Henry returned in 2003/04 with a vengeance. He hit 10 league goals in Arsenal’s opening 11 league games and helped dismantle Inter at San Siro, scoring twice in the north Londoners’ remarkable 5-1 victory. The marksman looked angrier – he’d ditched the Tom Hardy grin and gone full Warrior. 

Interestingly, though, Henry didn’t refine his game to become a better footballer. While so many strikers lose their teenage bombast and evolve into lethal killers in their 20s, Arsenal’s star man seemed to do the complete opposite: embracing embellishment, adding more frills and thrills. He revelled in becoming Highbury’s elected entertainer, dazzling his subjects with trickery, breathtaking speed and carnival flicks. 

“Thierry’s acceleration will take him past any defender in the world,” said Dennis Bergkamp of his team-mate. With the 2003/04 title race beginning to boil, Henry handed out a lesson in exactly what the Dutchman meant. 

Arsenal’s half-time break of their April clash with Liverpool was the longest 15 minutes of their unbeaten season. Losing at Highbury, the Gunners were bruised: that interlude became a reflection not just of the previous 45 minutes, but offered flashbacks of recent heartbreaks. The dust hadn’t settled from agonising defeats against Man United (FA Cup semi-finals) and Chelsea (Champions League quarters) in the past six days, and their 2002/03 title collapse still hurt. Michael Owen had slotted Liverpool 2-1 in front that Good Friday afternoon – it felt like the 2001 FA Cup Final all over again.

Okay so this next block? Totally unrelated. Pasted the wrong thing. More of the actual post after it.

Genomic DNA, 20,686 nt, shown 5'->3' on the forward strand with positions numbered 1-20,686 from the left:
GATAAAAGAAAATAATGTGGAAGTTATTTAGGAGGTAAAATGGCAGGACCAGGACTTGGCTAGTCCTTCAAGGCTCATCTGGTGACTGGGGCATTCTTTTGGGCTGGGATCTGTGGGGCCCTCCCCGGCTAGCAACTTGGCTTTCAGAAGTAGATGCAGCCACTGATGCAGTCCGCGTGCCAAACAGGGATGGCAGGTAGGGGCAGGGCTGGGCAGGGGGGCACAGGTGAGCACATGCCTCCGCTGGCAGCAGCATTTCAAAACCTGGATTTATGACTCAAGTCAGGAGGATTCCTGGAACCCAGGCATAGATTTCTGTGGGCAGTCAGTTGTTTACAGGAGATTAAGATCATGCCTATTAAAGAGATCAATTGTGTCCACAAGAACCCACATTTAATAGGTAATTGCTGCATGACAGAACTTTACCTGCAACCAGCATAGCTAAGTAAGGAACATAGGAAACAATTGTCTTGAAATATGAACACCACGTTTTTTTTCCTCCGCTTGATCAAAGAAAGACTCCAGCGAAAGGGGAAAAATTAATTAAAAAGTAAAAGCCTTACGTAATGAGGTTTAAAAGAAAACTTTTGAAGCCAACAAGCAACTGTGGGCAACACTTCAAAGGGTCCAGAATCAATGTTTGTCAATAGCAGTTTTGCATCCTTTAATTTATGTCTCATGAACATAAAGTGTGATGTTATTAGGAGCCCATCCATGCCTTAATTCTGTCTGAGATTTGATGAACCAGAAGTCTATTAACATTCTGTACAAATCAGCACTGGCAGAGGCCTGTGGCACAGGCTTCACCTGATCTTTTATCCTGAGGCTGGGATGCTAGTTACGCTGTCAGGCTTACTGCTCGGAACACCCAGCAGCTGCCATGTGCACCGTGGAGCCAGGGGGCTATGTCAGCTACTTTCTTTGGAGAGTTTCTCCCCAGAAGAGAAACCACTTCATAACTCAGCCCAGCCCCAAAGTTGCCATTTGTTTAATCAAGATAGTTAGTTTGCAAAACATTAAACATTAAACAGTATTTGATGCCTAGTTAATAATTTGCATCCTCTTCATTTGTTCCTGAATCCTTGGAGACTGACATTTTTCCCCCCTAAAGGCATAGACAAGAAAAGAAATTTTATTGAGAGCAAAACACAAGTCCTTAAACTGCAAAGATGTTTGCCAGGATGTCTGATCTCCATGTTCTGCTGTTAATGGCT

But less than a minute after Robert Pires had equalised, Henry did what Henry had come to do so often: pick the ball up close to halfway, take a single glance and then stride through the heart of Liverpool’s backline to put Arsenal 3-2 up. “He could take the ball in the middle of the park and score a goal that no one else in the world could,” Wenger once gushed of his prized protégé. 

Henry finished the day with the matchball – an unbeaten title beckoned.